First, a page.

Minorities and women are "severely under-represented" in leadership roles in labor unions, according to a new study by the U.S. Commission on Civil Rights.

Minority men held 5 percent of the 294 executive board positions in 11 major unions surveyed by the commission. Minority women occupied 2 percent of the executive offices, and white women held 4 percent, the report said.

By comparison, minorities accounted for about 15 percent of the rank-and-file memberships in the surveyed unions, and women constituted nearly 27 percent of the more than 10.2 million members represented by unions in the study.

"We have found that the unions in our survey were either unaware of or did not oppose the use of selection procedures that may have an adverse effect on minorities and women; that women and minorities were severely underrepresented in leadership positions in the surveyed unions; and, further, that the surveyed unions have a mixed record in the establishment of programs designed to ensure equal opportunity in the workplace," according to the 116-page report, "Nonreferral Unions and Equal Opportunity."

Nonreferral unions are those that have no direct influence on a company's hiring practices. Other unions, particularly those in the construction and maritime trades, are referral organizations that exercise considerable influence over job placement.

The unions in the survey could help bring about fairer hiring and promotional practices for women and minorities, especially in the collective bargaining process. But the unions fail to take advantage of such opportunities, largely because of the scant representation of women and minorities in leadership ranks, the report said.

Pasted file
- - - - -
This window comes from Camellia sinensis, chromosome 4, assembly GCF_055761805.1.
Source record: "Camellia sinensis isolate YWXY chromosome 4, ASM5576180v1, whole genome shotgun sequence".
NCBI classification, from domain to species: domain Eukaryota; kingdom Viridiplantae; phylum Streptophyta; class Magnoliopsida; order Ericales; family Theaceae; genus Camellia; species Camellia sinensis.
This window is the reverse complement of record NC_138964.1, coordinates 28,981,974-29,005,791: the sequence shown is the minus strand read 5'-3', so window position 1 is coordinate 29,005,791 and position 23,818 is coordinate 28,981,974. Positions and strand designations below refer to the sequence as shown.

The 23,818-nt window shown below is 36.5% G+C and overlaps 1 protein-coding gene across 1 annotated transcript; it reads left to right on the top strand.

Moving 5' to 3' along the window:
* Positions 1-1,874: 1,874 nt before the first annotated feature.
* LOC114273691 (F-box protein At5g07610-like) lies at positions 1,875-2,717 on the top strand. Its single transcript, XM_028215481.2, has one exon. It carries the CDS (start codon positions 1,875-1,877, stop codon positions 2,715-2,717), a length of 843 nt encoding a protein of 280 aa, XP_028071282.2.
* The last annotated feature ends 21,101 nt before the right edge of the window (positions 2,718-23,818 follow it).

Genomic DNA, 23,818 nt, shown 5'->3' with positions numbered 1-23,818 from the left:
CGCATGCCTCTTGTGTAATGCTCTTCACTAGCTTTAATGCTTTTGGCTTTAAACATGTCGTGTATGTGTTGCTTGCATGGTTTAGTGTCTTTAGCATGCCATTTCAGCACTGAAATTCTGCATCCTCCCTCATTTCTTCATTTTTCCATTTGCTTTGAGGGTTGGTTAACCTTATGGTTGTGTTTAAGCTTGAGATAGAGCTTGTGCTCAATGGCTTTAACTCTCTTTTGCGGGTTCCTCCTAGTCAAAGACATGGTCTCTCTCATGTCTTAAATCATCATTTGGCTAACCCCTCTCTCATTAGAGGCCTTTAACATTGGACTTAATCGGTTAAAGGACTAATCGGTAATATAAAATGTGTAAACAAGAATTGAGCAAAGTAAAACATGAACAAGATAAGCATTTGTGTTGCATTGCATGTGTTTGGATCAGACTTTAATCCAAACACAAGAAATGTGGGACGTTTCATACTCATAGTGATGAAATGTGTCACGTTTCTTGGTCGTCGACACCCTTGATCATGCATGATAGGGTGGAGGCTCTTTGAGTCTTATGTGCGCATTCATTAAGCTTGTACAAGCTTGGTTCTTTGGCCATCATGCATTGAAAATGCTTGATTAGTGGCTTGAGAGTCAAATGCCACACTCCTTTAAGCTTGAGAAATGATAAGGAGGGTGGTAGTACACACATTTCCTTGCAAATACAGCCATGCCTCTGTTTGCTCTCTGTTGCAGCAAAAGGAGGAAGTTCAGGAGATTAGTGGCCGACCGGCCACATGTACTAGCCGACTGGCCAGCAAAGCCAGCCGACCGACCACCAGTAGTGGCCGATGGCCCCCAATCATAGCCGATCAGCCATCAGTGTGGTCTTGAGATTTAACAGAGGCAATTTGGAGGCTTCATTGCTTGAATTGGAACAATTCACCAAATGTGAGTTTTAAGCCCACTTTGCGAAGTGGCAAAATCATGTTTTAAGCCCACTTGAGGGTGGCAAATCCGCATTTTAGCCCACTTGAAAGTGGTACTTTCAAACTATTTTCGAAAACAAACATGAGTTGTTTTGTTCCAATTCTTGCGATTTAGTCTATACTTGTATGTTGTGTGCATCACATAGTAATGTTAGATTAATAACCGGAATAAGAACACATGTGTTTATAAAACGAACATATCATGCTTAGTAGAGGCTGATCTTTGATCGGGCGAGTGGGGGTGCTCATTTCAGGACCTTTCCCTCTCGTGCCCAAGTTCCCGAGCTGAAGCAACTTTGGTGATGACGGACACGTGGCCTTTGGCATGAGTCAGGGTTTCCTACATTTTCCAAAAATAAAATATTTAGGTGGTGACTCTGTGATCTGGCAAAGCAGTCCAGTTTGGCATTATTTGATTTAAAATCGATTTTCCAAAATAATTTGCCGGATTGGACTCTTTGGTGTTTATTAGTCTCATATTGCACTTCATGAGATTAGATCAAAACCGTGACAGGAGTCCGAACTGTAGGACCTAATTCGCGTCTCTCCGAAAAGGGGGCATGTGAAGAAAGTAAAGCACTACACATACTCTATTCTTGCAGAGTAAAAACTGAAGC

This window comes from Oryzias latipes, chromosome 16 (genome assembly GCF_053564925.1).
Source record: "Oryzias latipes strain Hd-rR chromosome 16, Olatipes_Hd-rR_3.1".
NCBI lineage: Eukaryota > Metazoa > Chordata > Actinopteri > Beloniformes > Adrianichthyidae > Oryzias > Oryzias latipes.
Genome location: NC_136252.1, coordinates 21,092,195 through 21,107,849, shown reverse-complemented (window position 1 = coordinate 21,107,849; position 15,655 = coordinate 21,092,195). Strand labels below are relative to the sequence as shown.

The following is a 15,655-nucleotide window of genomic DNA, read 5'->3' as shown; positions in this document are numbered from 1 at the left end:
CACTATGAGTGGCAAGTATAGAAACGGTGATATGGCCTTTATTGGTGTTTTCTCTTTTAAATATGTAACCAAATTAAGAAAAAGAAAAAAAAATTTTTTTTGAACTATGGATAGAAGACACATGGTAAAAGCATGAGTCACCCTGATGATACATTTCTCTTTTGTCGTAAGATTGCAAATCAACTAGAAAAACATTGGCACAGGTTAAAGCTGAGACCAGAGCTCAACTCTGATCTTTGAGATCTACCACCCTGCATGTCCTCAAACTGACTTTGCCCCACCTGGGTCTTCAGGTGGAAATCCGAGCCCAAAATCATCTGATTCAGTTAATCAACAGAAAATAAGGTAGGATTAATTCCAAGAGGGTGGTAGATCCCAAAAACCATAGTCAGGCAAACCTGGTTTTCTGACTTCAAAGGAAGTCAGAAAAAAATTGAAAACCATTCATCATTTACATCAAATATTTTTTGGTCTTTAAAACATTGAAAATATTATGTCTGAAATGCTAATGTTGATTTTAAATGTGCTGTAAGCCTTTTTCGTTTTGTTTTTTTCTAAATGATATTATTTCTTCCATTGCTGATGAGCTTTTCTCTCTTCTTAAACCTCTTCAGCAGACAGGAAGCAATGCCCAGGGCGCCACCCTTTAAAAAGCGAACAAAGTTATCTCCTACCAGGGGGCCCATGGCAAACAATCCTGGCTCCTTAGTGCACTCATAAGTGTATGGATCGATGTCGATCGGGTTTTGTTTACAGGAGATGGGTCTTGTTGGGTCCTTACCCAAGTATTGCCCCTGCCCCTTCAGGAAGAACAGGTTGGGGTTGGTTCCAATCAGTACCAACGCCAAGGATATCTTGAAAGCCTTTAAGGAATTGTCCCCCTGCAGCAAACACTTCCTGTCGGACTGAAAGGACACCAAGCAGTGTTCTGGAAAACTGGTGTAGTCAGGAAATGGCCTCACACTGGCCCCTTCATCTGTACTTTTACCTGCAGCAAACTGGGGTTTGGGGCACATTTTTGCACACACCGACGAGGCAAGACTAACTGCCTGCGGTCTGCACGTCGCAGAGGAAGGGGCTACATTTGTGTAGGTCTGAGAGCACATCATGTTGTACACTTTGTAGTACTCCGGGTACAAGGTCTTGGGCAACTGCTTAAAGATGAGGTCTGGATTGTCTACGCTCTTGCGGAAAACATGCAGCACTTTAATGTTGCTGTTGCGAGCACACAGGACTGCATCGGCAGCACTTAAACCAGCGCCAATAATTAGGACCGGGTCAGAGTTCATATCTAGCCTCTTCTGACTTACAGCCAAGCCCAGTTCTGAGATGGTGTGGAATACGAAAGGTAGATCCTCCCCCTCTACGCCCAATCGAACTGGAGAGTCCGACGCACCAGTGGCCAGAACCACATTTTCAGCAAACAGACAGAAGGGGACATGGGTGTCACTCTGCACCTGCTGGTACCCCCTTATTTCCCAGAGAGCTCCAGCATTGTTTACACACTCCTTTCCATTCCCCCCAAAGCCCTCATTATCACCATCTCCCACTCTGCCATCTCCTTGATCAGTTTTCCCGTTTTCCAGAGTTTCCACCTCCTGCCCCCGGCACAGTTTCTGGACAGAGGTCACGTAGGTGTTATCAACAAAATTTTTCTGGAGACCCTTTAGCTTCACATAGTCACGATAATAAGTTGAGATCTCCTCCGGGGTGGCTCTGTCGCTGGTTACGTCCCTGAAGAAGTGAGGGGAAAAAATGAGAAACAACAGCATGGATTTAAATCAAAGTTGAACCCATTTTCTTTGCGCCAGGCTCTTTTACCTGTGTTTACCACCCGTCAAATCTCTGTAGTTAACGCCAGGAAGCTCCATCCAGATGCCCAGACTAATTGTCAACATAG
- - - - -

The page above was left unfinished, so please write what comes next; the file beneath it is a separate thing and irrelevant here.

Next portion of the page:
The report notes that the AFL-CIO, the nation's largest labor federation, has attempted to correct the imbalance in race and sex representation by placing two women, one of them black, on its 35-member executive board, which also has one black man. Individual unions have taken similar steps, but "the unequal status of minorities and women remains," the report said.

An AFL-CIO spokesman, Rex Hardesty, said yesterday that the federation is "in no position to argue" that inequality has been overcome. "But we have made an extensive effort to correct it," he said, "and we're doing a better job than most institutions."

The unions in the survey included the United Auto Workers, United Steelworkers, International Association of Machinists, International Brotherhood of Electrical Workers, Retail Clerks International Union, Amalgamated Clothing and Textile Workers Union, Communications Workers of America, Service Employes International Union, Amalgamated Meat Cutters and Butcher Workmen of North America, International Ladies Garment Workers Union and the Hotel and Restaurant Workers Union.

The International Brotherhood of Teamsters, the nation's largest union, participated in some parts of the survey, but declined to provide information on its leadership, the report said.